‘There’s a lot to unpack’: Ex-Clemson player weighs NIL


Matt Bockhorst was just as surprised as most to see the recent name, image and likeness played out so publicly between Alabama coach Nick Saban and Texas A&M coach Jimbo Fisher, an au during which Fisher called a press conference to respond to Saban’s accusations that A&M paid for every player in its No. 1-ranked recruiting class.

The former Clemson offensive lineman said it wasn’t a good look for Saban, but what’s done is done. Bockhorst won’t be shocked if the rapid climate change in college athletics leads to similar feuds between schools in the future.

“I believe (Saban) made a mistake in an instant, and he realizes he was wrong,” Bockhorst told The Clemson Insider in a recent phone interview. “I would say this as a general outlook on life: don’t throw stones if you live in a glass house. I think that’s the tip of the iceberg from a public perspective of what’s going to come out one day.

The subject of NIL continues to be a pressing topic among college athletes, coaches and administrators – and one about which everyone apparently has an opinion. An all-ACC inside lineman who ended his five-year career with the Tigers last season, Bockhorst comes out just when the opportunities for players to cash in are as vast as they’ve ever been in the league. nascent era of NIL, which officially began last summer when the NCAA made it legal for student-athletes to reap zero profits.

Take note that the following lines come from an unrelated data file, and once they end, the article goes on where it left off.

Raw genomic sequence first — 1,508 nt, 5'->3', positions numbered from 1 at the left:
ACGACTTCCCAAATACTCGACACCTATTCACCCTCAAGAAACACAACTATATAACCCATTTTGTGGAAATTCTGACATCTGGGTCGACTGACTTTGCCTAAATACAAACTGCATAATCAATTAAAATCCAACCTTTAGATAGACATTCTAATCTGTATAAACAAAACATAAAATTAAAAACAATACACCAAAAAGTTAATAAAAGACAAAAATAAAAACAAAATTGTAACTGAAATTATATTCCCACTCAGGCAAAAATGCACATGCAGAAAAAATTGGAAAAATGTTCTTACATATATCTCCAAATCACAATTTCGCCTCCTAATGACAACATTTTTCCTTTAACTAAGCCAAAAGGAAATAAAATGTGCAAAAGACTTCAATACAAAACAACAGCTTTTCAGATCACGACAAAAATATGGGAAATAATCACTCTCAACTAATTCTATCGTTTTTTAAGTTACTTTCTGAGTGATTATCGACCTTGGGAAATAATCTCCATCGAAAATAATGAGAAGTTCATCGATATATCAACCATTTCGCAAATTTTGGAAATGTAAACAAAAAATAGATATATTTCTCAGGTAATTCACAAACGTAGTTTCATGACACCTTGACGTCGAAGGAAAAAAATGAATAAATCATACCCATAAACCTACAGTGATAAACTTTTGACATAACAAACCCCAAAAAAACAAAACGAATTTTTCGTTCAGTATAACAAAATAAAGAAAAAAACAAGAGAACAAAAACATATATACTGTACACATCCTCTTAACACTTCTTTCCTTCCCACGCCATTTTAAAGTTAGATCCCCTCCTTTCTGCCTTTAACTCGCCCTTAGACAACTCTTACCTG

Still, Bockhorst has no problem with his timing.

“You could also say that I came out at the right time because my experience with college football was devoid of any ulterior motives and conflicts of interest that now exist for students,” he said.

What Bockhorst has a problem with is how some boosters have used NIL and its ambiguous regulation for purposes other than their true intent. Bockhorst has no problem with current student-athletes making money off their NIL like some of his former teammates did. Quarterback DJ Uiagalelei struck sponsorship deals with Dr Pepper and Bojangles last year, while a number of Clemson athletes in multiple sports are paid through partnerships with the two NIL collectives of the university, both launched earlier this year.

But collectives using their funds as a recruiting incentive to lure future student-athletes to their school don’t sit well with Bockhorst. The NCAA tried to crack down on that by introducing new NIL guidelines last month that identified collectives as boosters, making it illegal for them to negotiate NIL deals with rookies.

“I think it’s important – and I’m not the first person to make this point – but NIL stands for name, image and likeness. So a very collective phrase you could use for that is endorsement deals, right? said Bockhorst. “But someone coming to play at your school is not an endorsement deal, and that’s definitely happened in the last year and he’s lumped into NIL. I don’t agree with that interpretation of that, and I think there’s a lot of things that you think are unethical that are happening as a result of putting in place NILE.

“I think we need some kind of direction here, some kind of bureaucracy. And I know the NCAA came out last month and said very explicitly that it couldn’t be used from a recruiting perspective, and that’s really where I think regulation is going to be focused here short term . But I think over time there will be issues that need to be addressed. I would hate to deprive these student-athletes of the opportunity to make money on what is rightfully theirs because people couldn’t follow the rules.